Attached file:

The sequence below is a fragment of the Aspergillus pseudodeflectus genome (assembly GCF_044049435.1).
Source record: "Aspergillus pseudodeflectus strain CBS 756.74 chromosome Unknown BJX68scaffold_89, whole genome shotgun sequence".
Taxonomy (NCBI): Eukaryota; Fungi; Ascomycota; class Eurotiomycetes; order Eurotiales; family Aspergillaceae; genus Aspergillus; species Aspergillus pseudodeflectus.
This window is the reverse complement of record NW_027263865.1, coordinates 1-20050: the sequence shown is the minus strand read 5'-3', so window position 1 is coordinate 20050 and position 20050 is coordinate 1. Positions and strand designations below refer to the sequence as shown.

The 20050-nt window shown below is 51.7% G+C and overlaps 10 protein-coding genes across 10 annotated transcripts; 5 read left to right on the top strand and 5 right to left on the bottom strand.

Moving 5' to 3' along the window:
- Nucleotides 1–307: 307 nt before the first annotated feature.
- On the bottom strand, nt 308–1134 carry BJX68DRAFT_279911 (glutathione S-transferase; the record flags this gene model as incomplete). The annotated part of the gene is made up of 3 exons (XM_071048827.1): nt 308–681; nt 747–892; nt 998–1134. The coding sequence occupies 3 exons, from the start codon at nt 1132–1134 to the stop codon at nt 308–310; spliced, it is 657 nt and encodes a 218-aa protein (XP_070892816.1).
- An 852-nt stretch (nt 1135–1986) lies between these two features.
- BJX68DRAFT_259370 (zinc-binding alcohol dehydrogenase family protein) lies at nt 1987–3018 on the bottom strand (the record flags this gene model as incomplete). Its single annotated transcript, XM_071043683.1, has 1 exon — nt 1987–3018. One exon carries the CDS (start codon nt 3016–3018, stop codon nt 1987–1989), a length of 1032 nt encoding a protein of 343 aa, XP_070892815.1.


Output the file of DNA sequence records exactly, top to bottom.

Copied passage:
The sequence below is a fragment of the Aspergillus pseudodeflectus genome (assembly GCF_044049435.1).
Source record: "Aspergillus pseudodeflectus strain CBS 756.74 chromosome Unknown BJX68scaffold_89, whole genome shotgun sequence".
Taxonomy (NCBI): Eukaryota; Fungi; Ascomycota; class Eurotiomycetes; order Eurotiales; family Aspergillaceae; genus Aspergillus; species Aspergillus pseudodeflectus.
This window is the reverse complement of record NW_027263865.1, coordinates 1-20050: the sequence shown is the minus strand read 5'-3', so window position 1 is coordinate 20050 and position 20050 is coordinate 1. Positions and strand designations below refer to the sequence as shown.

The 20050-nt window shown below is 51.7% G+C and overlaps 10 protein-coding genes across 10 annotated transcripts; 5 read left to right on the top strand and 5 right to left on the bottom strand.

Moving 5' to 3' along the window:
- Nucleotides 1–307: 307 nt before the first annotated feature.
- On the bottom strand, nt 308–1134 carry BJX68DRAFT_279911 (glutathione S-transferase; the record flags this gene model as incomplete). The annotated part of the gene is made up of 3 exons (XM_071048827.1): nt 308–681; nt 747–892; nt 998–1134. The coding sequence occupies 3 exons, from the start codon at nt 1132–1134 to the stop codon at nt 308–310; spliced, it is 657 nt and encodes a 218-aa protein (XP_070892816.1).
- An 852-nt stretch (nt 1135–1986) lies between these two features.
- BJX68DRAFT_259370 (zinc-binding alcohol dehydrogenase family protein) lies at nt 1987–3018 on the bottom strand (the record flags this gene model as incomplete). Its single annotated transcript, XM_071043683.1, has 1 exon — nt 1987–3018. One exon carries the CDS (start codon nt 3016–3018, stop codon nt 1987–1989), a length of 1032 nt encoding a protein of 343 aa, XP_070892815.1.